In 2005, at the age of 57, Robert Plant had a lot to say although a hell of a lot less to prove. And on Mighty Rearranger, the singer’s eighth solo album, he demonstrated that not only was he still capable of roaring from the highest mountains, but also through the deepest valleys. In fact, I’d go so far as to declare that this is arguably the man’s best album since his days with Led Zeppelin (not that I would say that to his face mind you). And while his post Zeppelin output overall hasn’t been what I’d describe as horrible (Dreamland, released in 2002, was clearly a return to form), Rearranger is light years ahead when compared to the vast bulk of his ‘80s albums. But then again, one can’t necessarily blame the man himself, since the production values of that particular decade were never going to be kind to someone who was raised on a diet of four track technologies. Not that it was ever meant to be, but imagine the likes of John Bonham thundering away on a set of those electric drum kits which all those new wave groups were so partial to? My bet is that the entire apparatus would have disintegrated in about the same time as it took to plug it in.
The moment the tribal drums kick in, Robert Plant makes it obviously clear that he’s a musical warrior, and on “Another Tribe” the man’s social and political conscious is pricked and primed like Dirty Harry’s 44 Magnum aimed at those who enjoy the privilege of power. On “Shine It All Around” Plant reaches back to his Zeppelin roots, unashamedly so, and wails away, belying his age in the process. The intensity continues with the politically charged “Freedom Fries”, clearly a stab at the Bush administration and American Hegemony in general, followed by the strange and modern sounding “Tin Pan Alley”, which has Plant commenting on how he has outgrown the superficial world of pop/rock stardom. It’s definitely the heaviest track he’s recorded since the late ‘70s. “All the Kings Horses” has a “Going Back To California” aspect to it, while Robert’s voice is a blessing to behold, even in old age. And the rest of the musicians aren’t too bad either.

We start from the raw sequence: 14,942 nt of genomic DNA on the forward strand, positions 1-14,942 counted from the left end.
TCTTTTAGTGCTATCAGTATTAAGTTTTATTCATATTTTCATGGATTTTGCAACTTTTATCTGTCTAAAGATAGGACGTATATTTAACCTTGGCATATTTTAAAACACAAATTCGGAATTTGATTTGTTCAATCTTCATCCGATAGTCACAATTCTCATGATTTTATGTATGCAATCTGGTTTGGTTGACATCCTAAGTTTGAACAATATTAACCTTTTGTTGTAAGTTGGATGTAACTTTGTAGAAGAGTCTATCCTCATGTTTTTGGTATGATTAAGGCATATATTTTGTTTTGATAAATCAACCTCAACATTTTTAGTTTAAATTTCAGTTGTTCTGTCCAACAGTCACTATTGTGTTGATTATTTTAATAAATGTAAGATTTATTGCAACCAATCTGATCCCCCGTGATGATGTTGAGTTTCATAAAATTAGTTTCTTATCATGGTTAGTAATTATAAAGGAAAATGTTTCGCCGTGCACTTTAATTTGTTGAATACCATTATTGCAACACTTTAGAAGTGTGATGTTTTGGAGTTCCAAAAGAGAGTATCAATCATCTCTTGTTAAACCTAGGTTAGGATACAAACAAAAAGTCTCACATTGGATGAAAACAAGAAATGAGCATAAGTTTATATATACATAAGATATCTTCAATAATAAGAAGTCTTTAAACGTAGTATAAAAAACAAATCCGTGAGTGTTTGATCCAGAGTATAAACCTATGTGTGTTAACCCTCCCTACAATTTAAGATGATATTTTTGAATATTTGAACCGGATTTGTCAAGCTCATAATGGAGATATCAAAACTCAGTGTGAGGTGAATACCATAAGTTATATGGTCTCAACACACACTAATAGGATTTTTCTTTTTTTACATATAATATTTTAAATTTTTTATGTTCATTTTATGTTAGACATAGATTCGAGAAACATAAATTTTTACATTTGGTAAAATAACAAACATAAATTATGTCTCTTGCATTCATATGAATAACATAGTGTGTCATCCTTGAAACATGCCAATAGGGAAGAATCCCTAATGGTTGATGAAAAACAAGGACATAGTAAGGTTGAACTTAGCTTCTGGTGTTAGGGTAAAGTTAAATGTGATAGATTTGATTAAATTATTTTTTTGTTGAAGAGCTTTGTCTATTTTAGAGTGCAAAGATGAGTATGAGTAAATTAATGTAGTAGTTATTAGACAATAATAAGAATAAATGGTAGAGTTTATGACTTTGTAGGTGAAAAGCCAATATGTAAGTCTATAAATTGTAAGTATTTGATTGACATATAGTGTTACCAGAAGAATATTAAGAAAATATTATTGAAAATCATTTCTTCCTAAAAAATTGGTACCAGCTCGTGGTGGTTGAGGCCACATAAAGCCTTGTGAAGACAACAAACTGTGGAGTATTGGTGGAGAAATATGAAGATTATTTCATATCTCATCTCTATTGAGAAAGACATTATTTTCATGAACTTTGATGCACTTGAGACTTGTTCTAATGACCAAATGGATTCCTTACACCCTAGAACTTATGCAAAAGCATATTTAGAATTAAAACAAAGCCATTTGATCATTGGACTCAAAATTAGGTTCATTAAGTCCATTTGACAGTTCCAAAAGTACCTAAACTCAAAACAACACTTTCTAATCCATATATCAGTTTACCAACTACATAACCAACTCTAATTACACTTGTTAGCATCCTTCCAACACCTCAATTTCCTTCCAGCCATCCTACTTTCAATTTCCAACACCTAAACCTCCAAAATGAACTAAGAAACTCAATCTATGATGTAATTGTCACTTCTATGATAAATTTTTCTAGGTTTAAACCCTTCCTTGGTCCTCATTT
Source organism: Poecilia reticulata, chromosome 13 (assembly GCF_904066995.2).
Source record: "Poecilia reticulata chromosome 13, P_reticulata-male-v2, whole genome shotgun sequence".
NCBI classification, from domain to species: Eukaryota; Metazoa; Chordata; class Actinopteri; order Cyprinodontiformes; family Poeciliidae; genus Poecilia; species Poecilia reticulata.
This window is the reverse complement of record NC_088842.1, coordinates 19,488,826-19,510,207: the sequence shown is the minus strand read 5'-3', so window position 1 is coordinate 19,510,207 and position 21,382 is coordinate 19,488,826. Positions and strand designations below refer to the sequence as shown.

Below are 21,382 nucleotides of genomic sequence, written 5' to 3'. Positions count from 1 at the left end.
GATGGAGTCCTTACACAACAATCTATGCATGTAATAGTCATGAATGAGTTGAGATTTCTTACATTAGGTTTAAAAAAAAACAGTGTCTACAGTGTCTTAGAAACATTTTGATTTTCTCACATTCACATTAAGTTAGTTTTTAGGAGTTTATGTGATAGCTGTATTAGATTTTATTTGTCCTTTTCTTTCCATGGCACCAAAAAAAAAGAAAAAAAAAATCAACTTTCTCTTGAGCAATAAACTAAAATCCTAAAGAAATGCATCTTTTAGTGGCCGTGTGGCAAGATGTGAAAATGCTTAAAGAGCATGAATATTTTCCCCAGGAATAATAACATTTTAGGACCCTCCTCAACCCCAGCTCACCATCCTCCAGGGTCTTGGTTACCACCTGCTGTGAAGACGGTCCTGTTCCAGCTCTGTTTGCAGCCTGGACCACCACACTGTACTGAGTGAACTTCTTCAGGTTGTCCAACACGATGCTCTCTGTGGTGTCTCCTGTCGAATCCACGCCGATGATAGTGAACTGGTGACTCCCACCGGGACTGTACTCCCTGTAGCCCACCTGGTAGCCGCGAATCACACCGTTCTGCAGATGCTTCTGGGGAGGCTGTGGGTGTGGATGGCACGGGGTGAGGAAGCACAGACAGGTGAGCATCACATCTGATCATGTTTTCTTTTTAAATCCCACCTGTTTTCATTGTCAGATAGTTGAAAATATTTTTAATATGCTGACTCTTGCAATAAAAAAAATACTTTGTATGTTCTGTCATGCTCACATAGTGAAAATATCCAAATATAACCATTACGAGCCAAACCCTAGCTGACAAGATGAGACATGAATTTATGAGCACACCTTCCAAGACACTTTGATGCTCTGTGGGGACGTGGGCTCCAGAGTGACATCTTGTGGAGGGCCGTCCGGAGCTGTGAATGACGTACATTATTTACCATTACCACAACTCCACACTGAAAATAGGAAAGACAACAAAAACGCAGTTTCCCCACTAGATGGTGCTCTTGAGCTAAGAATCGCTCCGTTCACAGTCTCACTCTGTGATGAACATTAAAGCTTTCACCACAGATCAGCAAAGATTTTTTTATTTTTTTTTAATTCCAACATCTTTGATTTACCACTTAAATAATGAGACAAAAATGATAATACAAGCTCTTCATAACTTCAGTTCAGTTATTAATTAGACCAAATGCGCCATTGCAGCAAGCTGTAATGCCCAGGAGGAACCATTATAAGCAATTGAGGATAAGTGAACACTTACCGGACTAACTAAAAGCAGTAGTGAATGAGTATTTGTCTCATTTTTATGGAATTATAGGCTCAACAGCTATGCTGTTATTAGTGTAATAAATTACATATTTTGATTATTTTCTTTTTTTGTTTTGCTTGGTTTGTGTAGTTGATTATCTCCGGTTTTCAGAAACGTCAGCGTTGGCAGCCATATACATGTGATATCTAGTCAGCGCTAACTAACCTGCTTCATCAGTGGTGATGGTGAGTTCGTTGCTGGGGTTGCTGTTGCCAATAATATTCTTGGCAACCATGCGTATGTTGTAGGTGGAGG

We get all heavy on “The Enchanter”, which could be a soundtrack to Coleridge’s Christabel in terms of theme and atmosphere for all I know. Certainly it’s one of the most epic things he’s done since “Kashmir”. The Eastern tones continue with “Takamba”, an inspired tune where Plant forces the band to work for their money, and the sort of thing Led Zeppelin may have sounded like if John Bonham hadn’t of perished. And speaking of Bonham, “Dancing in Heaven” has Plant’s band reaching for the tallest instrumental peaks, while still living in the 1970’s. Plenty of Page moments on this one, whether Plant is capable of admitting it or not.
Plant goes all Ravi Shankar meets ‘60’s rock, with a little acid thrown in. Whether it’s Skin Tyson or Justin Adams playing guitar, it’s all extremely reminiscent of Jimmy Page with a touch of John Lee Hooker thrown in for good measure. I guess you can’t get away from your past, no matter how hard you try. The band keep the momentum running on “Let the Four Winds Blow”, all played in a style which is old fashioned and yet brand new at the same time.
On the title song, Plant and the band act as conveyers of the past, conjuring the ghosts of Muddy Waters and Elvis Presley, maybe even Scotty Moore, looking for his Mystery Train somewhere in Memphis.
The album ends on a bit of a strange note, with “Brother Ray”, which isn’t weird in itself, because it’s nothing but a bit of earthy, organic jamming that is taking place. What I don’t get is the spacey techno hybrid tune. As if we all have the inclination to host a Rave party in our own living room. Actually, it’s a bit of digital dog shit if you ask me.
For all Plant’s musical misdemeanours in the ‘80’s, on Mighty Rearranger he redeems himself in spades, with plenty of change left over. That it took him so long to revisit his inner Thor and Percy of old is a question best left to him. Suffice it to say, this is undoubtedly the most rewarding and satisfying album of his entire solo oeuvre, a record which rewards the listener on repeated listens and then some. For anyone who wants to hear the Plant of yore, albeit with a twist of the new, then you can’t go wrong on this.